Much of what followed in Israeli party politics, from the 1980s to the present, has addressed this theme. The historical scars of the first generation of Mizrahi immigrants may have faded over the years but their children and grandchildren still express anger and resentment towards those held responsible for the trauma. There was more to it than just wounded feelings, though. Likud paid more attention – at least rhetorically – to the social needs of marginalized Mizrahi communities, and it was more open to young activists in development towns who wanted to embark on a political career. Other parties, primarily Shas, which focused more directly on religious and ethnic components in Jewish tradition than on nationalism, also benefited from this trend and became central to Mizrahi political transformation.
It is important to realize that this process was not driven by anti-Arab attitudes, as mainstream Ashkenazi liberal intellectuals frequently claim. In fact, until the end of the twentieth century Mizrahi leaders of the Likud were among the least belligerent and most “dovish” – relatively speaking – among its senior officials, including leaders like David Levy, Meir Sheetrit and Moshe Katzav. Meanwhile the worst warmongers and expansionist leaders, as well as most settlers in the 1967 Occupied Territories motivated by religious and nationalist ideology, have been of Ashkenazi origins – including Begin himself of course, Yitzhak Shamir, Ariel Sharon, Benjamin Netanyahu. At the same time, the rejection of Labor Zionism translated into hostility towards policies and discourses associated with the liberal Ashkenazi elites that retained condescending attitudes towards the Mizrahim. These elites were accused of caring more for non-Jewish outsiders, such as Palestinians, and African asylum seekers, than for their “own” people. Equally, others claimed those elites showed more concern for universal norms such as international law and human rights than for Jewish values.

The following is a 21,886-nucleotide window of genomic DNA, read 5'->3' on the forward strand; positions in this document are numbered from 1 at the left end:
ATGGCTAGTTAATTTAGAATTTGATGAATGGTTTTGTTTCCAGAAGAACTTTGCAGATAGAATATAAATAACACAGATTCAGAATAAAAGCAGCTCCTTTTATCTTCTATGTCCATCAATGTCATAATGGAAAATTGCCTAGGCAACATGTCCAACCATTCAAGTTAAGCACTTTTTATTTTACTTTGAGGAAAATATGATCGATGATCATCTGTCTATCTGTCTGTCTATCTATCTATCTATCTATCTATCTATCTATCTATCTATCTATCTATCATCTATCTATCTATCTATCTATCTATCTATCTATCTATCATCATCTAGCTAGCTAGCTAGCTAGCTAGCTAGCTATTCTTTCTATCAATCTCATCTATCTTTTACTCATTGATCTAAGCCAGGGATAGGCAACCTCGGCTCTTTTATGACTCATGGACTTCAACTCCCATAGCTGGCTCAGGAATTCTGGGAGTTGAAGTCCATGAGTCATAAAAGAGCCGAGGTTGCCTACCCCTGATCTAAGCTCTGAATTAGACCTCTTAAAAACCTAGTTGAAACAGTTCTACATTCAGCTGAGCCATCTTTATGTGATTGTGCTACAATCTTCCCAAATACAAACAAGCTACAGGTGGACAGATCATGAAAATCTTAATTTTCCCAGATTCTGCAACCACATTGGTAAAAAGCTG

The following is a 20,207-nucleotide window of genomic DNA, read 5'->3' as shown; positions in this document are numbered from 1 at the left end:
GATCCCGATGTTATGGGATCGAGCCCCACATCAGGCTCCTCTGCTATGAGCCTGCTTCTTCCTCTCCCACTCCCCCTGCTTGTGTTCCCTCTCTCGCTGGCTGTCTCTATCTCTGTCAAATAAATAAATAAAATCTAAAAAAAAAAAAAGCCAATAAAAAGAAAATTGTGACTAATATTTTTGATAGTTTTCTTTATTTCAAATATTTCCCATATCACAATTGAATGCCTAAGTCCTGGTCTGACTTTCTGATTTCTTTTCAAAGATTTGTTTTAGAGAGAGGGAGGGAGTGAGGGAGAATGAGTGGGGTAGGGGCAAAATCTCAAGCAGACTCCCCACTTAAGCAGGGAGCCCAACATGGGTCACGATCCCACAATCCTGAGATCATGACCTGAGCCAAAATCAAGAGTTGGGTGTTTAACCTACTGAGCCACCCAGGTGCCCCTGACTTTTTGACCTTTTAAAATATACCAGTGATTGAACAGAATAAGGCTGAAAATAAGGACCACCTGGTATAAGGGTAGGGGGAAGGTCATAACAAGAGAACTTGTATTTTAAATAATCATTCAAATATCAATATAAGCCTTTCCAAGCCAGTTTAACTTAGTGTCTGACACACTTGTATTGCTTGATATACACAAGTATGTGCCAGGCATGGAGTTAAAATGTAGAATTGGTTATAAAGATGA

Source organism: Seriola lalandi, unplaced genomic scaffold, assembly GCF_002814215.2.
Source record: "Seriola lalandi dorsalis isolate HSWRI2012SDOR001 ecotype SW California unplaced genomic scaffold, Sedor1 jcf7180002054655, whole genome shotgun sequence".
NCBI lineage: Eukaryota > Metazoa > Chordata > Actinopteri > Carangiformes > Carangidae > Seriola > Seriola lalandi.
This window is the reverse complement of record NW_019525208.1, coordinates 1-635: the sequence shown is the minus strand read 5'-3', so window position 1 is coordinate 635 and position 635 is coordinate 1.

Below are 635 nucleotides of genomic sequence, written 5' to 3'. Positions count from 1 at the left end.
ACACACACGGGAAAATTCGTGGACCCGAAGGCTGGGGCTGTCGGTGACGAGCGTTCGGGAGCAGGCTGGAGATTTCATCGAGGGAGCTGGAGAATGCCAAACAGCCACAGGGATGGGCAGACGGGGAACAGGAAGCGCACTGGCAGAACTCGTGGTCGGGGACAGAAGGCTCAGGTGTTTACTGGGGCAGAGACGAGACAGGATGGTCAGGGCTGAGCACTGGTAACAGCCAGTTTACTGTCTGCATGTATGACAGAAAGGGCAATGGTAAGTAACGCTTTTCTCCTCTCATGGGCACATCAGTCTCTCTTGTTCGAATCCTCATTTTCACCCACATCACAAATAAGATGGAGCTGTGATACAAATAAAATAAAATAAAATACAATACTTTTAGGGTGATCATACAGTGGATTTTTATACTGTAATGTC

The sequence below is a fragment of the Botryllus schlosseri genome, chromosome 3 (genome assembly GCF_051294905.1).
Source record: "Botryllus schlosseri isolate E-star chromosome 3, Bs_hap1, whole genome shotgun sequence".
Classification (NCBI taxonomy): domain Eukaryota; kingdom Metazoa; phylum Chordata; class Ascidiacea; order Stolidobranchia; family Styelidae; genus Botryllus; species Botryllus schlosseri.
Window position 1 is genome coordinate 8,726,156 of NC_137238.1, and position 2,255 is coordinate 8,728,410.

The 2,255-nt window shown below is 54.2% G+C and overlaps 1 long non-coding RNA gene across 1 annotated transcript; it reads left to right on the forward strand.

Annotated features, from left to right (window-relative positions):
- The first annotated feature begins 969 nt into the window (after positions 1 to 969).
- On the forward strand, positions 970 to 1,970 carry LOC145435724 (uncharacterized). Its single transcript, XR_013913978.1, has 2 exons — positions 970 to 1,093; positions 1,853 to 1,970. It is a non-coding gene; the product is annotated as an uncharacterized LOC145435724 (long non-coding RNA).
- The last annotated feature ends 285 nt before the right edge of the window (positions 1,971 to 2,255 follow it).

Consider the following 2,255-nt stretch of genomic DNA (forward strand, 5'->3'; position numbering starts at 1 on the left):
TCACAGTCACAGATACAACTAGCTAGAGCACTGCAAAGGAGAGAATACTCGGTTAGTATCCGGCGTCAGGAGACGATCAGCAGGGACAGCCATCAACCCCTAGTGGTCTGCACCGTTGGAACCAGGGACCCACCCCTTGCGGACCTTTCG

See part two of this piece here.